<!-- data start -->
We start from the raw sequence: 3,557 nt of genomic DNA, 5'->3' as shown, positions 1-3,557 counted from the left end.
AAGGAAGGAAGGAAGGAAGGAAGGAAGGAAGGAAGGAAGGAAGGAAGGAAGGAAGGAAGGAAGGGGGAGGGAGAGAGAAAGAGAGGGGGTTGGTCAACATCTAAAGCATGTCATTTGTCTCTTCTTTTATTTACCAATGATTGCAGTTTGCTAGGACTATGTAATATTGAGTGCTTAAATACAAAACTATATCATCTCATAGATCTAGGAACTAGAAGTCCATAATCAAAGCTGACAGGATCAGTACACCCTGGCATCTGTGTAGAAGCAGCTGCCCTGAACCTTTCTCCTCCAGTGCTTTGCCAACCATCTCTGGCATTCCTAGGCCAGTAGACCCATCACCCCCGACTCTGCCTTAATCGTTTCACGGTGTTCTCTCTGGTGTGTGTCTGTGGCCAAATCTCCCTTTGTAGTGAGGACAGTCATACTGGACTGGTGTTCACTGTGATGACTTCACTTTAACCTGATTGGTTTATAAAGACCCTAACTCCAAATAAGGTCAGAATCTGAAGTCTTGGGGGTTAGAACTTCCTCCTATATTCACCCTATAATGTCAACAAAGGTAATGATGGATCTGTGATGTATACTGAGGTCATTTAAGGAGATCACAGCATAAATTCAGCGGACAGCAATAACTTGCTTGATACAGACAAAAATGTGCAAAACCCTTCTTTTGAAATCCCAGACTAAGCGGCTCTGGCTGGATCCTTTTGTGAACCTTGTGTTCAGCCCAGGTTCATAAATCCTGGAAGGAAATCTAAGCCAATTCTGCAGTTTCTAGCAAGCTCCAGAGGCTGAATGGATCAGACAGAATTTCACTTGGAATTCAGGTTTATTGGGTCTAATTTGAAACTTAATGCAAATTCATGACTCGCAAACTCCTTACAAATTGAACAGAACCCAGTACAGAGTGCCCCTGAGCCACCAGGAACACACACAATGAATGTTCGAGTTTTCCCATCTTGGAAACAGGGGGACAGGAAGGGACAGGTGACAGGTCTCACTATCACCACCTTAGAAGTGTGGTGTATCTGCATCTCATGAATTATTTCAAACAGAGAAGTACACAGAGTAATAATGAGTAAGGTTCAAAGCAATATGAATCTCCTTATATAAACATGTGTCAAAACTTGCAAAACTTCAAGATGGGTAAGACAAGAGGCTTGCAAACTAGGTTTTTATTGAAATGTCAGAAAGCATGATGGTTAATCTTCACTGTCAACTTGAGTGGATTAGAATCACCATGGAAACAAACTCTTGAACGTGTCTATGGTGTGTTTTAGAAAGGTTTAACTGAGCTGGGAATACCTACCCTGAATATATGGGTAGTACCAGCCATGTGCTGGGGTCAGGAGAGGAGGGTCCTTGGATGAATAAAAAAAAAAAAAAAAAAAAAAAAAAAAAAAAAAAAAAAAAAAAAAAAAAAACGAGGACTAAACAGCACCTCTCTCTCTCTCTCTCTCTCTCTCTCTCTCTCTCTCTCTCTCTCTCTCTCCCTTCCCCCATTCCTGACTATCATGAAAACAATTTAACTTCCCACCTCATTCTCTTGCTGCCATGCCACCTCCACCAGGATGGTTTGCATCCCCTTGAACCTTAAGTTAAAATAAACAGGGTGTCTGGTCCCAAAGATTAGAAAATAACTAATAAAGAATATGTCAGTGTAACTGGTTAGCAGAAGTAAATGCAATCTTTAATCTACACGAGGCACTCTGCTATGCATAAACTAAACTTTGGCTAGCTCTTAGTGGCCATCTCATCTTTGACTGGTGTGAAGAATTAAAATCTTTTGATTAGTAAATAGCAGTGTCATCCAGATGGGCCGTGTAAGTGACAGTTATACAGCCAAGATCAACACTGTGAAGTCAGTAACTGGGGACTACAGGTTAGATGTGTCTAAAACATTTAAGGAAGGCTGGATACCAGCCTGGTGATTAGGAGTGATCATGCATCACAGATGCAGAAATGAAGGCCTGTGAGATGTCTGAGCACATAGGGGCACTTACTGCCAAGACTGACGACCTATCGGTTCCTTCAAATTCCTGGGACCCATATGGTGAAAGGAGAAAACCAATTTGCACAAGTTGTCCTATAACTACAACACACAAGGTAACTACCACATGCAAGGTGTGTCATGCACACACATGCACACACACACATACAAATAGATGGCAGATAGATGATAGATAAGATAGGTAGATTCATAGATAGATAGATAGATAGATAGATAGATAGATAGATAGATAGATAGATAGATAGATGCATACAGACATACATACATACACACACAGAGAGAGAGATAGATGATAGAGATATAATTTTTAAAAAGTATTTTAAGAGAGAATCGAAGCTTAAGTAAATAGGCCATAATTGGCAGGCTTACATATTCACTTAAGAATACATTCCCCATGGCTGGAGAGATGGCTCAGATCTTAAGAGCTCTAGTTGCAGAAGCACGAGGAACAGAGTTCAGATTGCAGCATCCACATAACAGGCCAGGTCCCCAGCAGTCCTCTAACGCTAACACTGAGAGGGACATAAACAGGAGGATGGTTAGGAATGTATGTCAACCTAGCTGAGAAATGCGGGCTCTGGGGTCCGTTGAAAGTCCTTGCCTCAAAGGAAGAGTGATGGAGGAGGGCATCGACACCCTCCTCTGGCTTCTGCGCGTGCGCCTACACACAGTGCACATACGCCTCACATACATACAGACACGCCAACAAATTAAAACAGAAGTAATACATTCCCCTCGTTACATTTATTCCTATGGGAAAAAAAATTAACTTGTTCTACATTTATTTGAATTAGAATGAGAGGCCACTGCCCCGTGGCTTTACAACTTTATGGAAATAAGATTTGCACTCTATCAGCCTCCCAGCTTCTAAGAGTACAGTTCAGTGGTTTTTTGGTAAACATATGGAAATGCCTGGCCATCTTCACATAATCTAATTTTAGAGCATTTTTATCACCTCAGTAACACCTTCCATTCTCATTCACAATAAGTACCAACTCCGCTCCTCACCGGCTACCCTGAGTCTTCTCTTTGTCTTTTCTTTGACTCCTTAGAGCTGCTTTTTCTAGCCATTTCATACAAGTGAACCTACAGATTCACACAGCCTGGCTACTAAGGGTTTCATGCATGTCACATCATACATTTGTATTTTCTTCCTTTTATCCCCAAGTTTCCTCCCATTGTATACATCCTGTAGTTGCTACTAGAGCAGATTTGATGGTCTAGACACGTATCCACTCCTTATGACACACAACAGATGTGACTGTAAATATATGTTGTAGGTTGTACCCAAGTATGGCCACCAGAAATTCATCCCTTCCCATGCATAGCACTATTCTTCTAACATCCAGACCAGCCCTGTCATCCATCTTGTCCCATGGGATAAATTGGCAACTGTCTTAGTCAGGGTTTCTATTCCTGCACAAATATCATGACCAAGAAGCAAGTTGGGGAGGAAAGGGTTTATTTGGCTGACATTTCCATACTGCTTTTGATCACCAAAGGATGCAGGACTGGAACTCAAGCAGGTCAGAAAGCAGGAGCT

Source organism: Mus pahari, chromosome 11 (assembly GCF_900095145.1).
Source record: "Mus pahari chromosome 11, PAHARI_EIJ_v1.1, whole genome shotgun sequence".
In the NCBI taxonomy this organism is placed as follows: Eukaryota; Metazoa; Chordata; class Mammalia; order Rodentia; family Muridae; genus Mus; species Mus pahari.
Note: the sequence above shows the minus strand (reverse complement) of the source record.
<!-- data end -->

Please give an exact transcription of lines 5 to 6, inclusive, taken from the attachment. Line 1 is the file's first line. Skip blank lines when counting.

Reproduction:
In the NCBI taxonomy this organism is placed as follows: Eukaryota; Metazoa; Chordata; class Mammalia; order Rodentia; family Muridae; genus Mus; species Mus pahari.
Note: the sequence above shows the minus strand (reverse complement) of the source record.